Next, Dr Rubin and Dr Joseph Ippolito wanted to investigate the role of metabolism in the sex disparity seen in brain cancers. Metabolism is a key factor in tumour survival and tumourigenicity, and one of the hallmarks of cancer metabolism is enhanced glucose uptake and its conversion to lactate, even in the presence of oxygen. This process results in the rapid generation of adenosine triphosphate through glycolysis, and also contributes to the pathways required for proliferation.

The data revealed that the overexpression of glycolytic genes resulted in decreased survival in males. Moreover, patients within this high-glycolytic group showed significant differences in the presence of key genomic alterations, including isocitrate dehydrogenase (IDH) mutation compared with the low-glycolytic group. Overall, the study showed that glycolytic stratification defined poor prognosis in males. The research unexpectedly revealed that females with high-glycolytic gene expression and wild type IDH mutation survived longer than all other wild type patients. The findings from these studies suggest a synergistic relationship between sex, tumour metabolism and genomic alterations in glioma.

Cell Cycle Inhibitors p16 and p21

Dr Rubin and his team, having previously found that sex differences in the regulation of RB correlated with differences in clonogenic cell function, cell proliferation and in vivo tumourigenesis, then wanted to investigate how cyclin dependant kinase (CDK) inhibitors contribute to sex differences in RB regulation, tumourigenesis and response to DNA damage. CDK inhibitors function as cell cycle inhibitors and the team looked at p16, p21 and p27 in mice GBM astrocytes under conditions that promote RB-dependant growth arrest.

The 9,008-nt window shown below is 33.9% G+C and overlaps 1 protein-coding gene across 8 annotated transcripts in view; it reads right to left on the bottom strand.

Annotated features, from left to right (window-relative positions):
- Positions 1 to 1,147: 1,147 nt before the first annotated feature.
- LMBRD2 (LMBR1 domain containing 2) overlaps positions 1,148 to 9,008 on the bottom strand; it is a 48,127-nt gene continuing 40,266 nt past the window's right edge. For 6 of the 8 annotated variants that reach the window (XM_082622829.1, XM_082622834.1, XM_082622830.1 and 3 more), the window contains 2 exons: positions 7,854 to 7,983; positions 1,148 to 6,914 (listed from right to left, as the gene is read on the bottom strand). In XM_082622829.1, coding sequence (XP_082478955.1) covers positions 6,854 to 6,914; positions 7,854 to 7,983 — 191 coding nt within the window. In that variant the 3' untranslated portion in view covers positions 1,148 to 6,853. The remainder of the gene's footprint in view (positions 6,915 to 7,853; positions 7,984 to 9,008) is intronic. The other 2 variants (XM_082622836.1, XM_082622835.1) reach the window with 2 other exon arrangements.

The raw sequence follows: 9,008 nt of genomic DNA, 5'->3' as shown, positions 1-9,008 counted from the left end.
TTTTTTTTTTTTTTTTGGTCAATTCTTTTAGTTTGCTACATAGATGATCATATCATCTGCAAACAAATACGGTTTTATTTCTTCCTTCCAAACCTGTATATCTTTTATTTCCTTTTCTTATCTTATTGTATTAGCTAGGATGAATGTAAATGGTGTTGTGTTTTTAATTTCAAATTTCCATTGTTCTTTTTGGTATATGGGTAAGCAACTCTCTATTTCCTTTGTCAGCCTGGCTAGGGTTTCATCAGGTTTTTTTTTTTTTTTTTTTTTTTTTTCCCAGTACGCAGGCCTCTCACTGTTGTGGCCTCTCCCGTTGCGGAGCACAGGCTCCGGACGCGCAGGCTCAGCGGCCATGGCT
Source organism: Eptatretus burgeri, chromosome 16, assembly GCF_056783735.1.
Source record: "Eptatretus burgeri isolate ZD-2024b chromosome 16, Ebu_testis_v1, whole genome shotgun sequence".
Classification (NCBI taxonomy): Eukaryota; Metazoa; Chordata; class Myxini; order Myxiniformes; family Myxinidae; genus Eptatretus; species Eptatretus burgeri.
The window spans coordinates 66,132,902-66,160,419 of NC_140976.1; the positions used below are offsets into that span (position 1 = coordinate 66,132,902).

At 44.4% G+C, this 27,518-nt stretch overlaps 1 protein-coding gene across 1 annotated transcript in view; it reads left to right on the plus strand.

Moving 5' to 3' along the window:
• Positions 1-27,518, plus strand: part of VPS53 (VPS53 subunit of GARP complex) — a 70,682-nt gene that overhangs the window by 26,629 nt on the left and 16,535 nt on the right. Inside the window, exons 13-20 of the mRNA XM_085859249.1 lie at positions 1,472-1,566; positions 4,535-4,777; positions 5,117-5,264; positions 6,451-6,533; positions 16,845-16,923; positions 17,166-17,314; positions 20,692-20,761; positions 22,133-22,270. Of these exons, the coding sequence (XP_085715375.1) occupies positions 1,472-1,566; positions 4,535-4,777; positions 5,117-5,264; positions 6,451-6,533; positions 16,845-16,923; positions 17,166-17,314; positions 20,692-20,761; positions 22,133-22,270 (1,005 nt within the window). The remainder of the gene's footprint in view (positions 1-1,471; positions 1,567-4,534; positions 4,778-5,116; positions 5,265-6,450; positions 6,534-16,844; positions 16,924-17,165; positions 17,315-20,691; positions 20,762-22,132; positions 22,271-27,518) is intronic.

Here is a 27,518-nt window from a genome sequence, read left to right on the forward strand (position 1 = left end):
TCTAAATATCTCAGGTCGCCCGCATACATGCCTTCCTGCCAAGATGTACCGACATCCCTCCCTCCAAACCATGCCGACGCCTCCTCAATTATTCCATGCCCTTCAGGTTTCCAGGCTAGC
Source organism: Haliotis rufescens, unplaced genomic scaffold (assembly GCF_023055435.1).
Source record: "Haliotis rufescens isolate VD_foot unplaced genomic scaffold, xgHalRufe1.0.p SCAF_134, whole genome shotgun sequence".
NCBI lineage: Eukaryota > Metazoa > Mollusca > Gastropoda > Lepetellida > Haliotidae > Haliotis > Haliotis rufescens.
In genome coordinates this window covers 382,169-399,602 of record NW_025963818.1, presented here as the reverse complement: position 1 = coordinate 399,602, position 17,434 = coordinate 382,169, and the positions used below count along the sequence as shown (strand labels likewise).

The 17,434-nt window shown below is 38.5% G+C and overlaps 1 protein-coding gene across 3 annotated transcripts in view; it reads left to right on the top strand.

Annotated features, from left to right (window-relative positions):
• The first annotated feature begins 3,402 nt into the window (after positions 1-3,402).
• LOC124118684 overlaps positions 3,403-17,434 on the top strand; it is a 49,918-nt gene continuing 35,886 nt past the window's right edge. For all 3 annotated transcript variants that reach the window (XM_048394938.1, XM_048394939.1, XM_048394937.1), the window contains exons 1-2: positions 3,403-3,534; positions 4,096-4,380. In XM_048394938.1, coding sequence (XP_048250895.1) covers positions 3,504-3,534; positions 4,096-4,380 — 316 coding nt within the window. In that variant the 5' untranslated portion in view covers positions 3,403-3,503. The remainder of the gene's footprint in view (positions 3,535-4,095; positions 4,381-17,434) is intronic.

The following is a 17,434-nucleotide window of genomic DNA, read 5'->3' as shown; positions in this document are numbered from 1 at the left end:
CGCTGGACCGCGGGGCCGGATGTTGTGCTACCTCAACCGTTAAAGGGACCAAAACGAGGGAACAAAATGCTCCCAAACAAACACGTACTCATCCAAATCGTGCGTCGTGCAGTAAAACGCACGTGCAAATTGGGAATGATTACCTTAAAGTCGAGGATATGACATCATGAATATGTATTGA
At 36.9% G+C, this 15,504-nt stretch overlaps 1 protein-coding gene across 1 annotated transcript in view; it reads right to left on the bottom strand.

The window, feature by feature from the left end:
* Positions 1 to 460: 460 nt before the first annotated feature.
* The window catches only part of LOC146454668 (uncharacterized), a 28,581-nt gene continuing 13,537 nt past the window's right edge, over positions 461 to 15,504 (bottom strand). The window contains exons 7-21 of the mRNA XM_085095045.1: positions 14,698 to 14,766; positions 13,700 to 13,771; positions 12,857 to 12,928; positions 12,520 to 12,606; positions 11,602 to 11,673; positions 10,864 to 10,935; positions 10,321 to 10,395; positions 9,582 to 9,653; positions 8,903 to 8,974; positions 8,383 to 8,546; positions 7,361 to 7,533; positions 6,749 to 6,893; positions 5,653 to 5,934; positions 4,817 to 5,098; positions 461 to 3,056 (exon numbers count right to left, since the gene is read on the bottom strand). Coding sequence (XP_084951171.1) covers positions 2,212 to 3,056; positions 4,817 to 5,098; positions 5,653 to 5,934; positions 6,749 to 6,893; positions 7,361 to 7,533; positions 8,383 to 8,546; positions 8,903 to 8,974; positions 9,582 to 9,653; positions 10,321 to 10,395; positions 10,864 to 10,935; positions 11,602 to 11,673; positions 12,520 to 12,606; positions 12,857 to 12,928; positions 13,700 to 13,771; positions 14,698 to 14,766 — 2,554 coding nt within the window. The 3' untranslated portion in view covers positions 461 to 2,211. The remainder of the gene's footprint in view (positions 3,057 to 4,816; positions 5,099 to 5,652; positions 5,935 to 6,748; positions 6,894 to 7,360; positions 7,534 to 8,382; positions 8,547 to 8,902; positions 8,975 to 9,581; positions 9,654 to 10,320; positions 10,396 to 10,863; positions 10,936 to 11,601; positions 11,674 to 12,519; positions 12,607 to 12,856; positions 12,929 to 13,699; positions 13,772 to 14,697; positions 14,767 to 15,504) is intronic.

They first examined the expression of the CDK inhibitors. Female cells had higher levels of p21 protein expression compared to male GBM astrocytes and female tumours expressed significantly higher levels of p21. These data confirmed to the team that there are significant sex differences in the expression of these key negative regulators of cell growth.

To investigate whether these differences in p21 expression might underlie female protection from transformation, Dr Rubin and Dr Najla Kfoury looked at whether there were differences in the expression of these regulators in response to changes in growth factor availability and DNA damage, two stressors that activate CDK inhibitors under normal circumstances. Serum (growth factor) was withdrawn for 48 hours from GBM astrocytes and the researchers found that p16 mRNA and protein levels were significantly higher in female but not in the male astrocytes. When DNA damage was initiated by etoposide there was a substantial increase in p21 mRNA and protein in both female and male GBM astrocytes, but the increase was far greater and more significant in female astrocytes. They went on to demonstrate that when they deleted p16 and p21 from female GBM astrocytes, they responded like male astrocytes to these conditions, indicating that expression of CDK inhibitors was required for the relative female protection from transformation.